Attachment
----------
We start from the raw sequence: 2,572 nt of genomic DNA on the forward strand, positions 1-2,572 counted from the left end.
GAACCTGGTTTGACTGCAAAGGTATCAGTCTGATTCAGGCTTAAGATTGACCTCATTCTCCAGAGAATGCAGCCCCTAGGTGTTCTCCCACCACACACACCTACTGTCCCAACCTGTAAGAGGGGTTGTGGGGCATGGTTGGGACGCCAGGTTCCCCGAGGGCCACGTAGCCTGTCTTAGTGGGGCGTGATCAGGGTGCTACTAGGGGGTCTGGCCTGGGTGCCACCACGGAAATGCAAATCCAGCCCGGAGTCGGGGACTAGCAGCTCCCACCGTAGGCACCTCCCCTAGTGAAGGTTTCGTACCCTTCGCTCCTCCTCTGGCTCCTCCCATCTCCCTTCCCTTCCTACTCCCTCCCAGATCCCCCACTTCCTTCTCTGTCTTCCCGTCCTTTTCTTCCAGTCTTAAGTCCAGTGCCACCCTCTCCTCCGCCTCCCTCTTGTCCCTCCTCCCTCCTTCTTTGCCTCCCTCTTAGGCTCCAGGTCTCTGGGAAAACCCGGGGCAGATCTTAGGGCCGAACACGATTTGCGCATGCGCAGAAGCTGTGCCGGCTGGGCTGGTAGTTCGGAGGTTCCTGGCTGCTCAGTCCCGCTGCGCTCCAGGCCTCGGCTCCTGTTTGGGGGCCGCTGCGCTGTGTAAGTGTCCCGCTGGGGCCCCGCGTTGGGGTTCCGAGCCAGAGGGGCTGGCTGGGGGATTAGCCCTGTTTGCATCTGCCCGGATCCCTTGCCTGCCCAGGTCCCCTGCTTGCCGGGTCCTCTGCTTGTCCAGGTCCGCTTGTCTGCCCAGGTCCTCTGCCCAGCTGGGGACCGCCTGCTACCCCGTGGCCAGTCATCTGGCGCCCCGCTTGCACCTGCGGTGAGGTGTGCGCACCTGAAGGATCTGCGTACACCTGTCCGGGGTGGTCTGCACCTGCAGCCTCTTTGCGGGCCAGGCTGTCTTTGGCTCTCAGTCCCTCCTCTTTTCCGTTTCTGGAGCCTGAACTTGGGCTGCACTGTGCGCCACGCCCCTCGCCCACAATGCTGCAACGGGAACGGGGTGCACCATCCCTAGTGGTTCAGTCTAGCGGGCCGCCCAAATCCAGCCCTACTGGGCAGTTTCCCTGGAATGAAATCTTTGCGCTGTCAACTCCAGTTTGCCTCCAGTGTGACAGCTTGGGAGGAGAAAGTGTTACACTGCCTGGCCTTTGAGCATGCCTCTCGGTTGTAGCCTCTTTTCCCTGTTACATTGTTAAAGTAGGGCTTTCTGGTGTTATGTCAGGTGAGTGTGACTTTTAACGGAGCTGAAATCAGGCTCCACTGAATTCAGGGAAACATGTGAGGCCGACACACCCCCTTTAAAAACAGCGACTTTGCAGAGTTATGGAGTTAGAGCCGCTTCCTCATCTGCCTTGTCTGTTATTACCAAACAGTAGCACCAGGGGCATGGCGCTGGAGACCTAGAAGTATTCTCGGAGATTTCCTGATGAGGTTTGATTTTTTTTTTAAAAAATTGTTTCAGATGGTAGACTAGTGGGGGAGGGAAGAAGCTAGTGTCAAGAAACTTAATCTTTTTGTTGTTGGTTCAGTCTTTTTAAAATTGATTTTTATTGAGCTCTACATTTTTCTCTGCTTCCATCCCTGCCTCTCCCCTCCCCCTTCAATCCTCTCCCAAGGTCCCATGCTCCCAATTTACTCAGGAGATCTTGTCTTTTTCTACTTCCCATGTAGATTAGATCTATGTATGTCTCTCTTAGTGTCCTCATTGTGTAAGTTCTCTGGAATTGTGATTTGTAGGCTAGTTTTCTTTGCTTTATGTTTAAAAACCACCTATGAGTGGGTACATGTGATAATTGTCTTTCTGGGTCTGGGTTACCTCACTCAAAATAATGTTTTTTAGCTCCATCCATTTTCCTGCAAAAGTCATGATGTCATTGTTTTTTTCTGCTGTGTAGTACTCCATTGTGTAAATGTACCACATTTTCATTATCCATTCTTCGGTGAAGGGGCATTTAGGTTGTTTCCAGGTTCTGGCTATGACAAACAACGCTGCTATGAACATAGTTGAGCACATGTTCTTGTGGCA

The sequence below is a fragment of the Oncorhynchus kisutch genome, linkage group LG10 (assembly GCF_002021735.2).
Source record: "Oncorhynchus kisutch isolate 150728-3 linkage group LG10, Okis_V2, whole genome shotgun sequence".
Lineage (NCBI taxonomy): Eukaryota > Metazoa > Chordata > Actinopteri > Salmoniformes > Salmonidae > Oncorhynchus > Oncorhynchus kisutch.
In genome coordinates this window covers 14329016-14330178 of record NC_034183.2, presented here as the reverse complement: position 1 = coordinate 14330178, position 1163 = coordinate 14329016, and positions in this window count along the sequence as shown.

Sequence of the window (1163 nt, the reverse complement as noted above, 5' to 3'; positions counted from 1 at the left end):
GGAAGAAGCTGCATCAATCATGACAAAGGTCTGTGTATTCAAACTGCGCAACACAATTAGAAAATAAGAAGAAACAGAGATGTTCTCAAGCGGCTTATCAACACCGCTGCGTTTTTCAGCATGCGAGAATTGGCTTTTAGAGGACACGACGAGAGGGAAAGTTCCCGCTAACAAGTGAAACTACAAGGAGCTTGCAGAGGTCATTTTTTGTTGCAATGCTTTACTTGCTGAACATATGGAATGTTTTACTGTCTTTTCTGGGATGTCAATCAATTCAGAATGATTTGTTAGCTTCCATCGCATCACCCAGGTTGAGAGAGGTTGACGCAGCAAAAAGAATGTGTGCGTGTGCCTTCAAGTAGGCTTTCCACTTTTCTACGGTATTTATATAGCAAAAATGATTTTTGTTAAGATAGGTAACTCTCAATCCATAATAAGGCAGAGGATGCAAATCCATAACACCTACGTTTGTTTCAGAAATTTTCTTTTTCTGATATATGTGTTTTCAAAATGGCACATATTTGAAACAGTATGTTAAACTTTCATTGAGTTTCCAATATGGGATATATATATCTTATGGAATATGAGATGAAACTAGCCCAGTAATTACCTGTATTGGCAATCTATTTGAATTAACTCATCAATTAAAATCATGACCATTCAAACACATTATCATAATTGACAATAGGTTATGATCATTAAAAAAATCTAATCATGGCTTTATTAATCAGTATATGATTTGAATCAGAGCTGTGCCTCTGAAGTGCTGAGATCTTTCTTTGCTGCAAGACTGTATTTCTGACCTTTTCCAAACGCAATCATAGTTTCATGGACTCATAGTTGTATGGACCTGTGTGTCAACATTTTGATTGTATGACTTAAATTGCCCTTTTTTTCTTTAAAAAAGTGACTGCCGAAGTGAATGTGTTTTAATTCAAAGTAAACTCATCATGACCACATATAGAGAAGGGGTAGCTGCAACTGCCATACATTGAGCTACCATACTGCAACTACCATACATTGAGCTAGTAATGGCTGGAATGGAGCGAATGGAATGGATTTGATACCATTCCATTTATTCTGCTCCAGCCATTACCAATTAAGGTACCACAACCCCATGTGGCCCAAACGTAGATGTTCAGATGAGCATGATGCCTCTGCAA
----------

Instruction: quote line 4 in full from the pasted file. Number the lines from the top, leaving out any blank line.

Source record: "Oncorhynchus kisutch isolate 150728-3 linkage group LG10, Okis_V2, whole genome shotgun sequence".